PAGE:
In trying to understand the intentions or goals behind Clayton County Register AI-generated content, it is helpful to look at audience and marketing analytics - who is coming to this website, how they found it, and what they are looking for on it. Who benefits from the existence of AI-generated content on the Clayton County Register website and the traffic to it?

Here we turn to Similar Web, a tool renowned for its competitive intelligence and SEO analytics capabilities. Similar Web offers valuable insights into the traffic patterns of the Clayton County Register. Notably, the domain ownership details for the website were updated in August 2023, coinciding with a site redesign and the emergence of AI-generated content, suggesting a change in management around this time. Looking at website traffic distribution channels from September to November 2023, Similar Web reveals a total of 413,114 visits to, of which over 60% came from organic searches and over 25% came from direct contact with the website. Most of this traffic came from mobile users.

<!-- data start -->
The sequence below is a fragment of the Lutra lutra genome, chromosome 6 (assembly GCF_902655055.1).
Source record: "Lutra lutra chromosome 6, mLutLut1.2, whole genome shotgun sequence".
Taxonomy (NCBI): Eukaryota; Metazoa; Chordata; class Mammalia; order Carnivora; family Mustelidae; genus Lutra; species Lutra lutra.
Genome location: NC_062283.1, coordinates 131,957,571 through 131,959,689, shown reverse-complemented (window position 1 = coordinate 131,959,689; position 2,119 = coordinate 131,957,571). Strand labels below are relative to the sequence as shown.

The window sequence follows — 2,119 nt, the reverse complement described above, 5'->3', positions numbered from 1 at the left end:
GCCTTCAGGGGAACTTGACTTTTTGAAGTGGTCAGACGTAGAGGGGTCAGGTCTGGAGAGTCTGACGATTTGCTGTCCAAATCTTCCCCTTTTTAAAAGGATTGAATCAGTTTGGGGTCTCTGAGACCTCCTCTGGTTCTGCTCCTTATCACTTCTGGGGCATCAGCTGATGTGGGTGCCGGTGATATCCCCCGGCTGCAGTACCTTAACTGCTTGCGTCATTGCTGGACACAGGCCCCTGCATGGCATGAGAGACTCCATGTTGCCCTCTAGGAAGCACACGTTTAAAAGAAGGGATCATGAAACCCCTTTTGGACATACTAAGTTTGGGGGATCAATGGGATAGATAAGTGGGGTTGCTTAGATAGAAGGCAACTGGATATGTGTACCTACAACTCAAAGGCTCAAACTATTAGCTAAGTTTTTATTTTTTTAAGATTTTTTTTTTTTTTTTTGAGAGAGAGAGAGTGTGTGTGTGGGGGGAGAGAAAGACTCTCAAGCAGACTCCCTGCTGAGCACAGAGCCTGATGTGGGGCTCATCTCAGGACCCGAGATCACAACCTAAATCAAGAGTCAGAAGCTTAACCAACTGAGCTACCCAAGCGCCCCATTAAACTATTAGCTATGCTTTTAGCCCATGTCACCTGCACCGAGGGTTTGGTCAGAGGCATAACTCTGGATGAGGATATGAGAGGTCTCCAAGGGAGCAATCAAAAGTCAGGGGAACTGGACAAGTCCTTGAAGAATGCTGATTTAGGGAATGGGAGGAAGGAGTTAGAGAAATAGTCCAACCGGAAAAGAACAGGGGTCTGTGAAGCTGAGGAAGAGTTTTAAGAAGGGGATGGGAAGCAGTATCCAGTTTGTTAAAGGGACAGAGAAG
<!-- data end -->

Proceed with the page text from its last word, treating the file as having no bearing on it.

Breakdown of internet channels that distribute traffic to

Light blue indicates “Mobile” and dark blue indicates “Desktop”

The vast majority of organic search traffic was non-branded, meaning people were searching for other topics when the search engine presented them with a very relevant SEO-optimized headline from Clayton County Register:

Percent analysis of branded (mentioning Clayton County Register) vs. non-branded (no mention) organic search keywords that drive traffic to the website.

Diving deeper, the top five organic search terms that brought users to the website included “Clayton County Register” itself, but also one term related to stock purchasing, one to a potential new medical breakthrough, and one to the market-changing resignation of a top Amazon executive:

The top five organic search keywords that drive traffic to